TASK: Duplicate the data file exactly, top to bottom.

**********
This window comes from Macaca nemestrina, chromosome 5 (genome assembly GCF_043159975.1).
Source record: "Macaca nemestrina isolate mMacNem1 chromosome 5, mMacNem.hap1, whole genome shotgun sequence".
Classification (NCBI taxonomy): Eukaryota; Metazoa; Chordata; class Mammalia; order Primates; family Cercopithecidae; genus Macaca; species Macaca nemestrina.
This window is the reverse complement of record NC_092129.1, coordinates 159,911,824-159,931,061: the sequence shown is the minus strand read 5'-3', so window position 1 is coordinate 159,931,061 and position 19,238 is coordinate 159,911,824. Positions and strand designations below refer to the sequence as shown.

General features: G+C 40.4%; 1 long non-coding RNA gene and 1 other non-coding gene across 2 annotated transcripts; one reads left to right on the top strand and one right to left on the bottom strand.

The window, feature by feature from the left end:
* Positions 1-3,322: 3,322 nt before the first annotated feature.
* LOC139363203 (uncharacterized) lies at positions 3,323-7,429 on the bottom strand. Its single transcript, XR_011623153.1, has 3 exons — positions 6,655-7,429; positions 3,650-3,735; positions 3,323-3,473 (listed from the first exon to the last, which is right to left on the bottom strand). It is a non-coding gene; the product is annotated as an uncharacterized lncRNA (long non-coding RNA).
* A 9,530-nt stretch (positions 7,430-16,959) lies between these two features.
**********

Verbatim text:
This window comes from Macaca nemestrina, chromosome 5 (genome assembly GCF_043159975.1).
Source record: "Macaca nemestrina isolate mMacNem1 chromosome 5, mMacNem.hap1, whole genome shotgun sequence".
Classification (NCBI taxonomy): Eukaryota; Metazoa; Chordata; class Mammalia; order Primates; family Cercopithecidae; genus Macaca; species Macaca nemestrina.
This window is the reverse complement of record NC_092129.1, coordinates 159,911,824-159,931,061: the sequence shown is the minus strand read 5'-3', so window position 1 is coordinate 159,931,061 and position 19,238 is coordinate 159,911,824. Positions and strand designations below refer to the sequence as shown.

General features: G+C 40.4%; 1 long non-coding RNA gene and 1 other non-coding gene across 2 annotated transcripts; one reads left to right on the top strand and one right to left on the bottom strand.

The window, feature by feature from the left end:
* Positions 1-3,322: 3,322 nt before the first annotated feature.
* LOC139363203 (uncharacterized) lies at positions 3,323-7,429 on the bottom strand. Its single transcript, XR_011623153.1, has 3 exons — positions 6,655-7,429; positions 3,650-3,735; positions 3,323-3,473 (listed from the first exon to the last, which is right to left on the bottom strand). It is a non-coding gene; the product is annotated as an uncharacterized lncRNA (long non-coding RNA).
* A 9,530-nt stretch (positions 7,430-16,959) lies between these two features.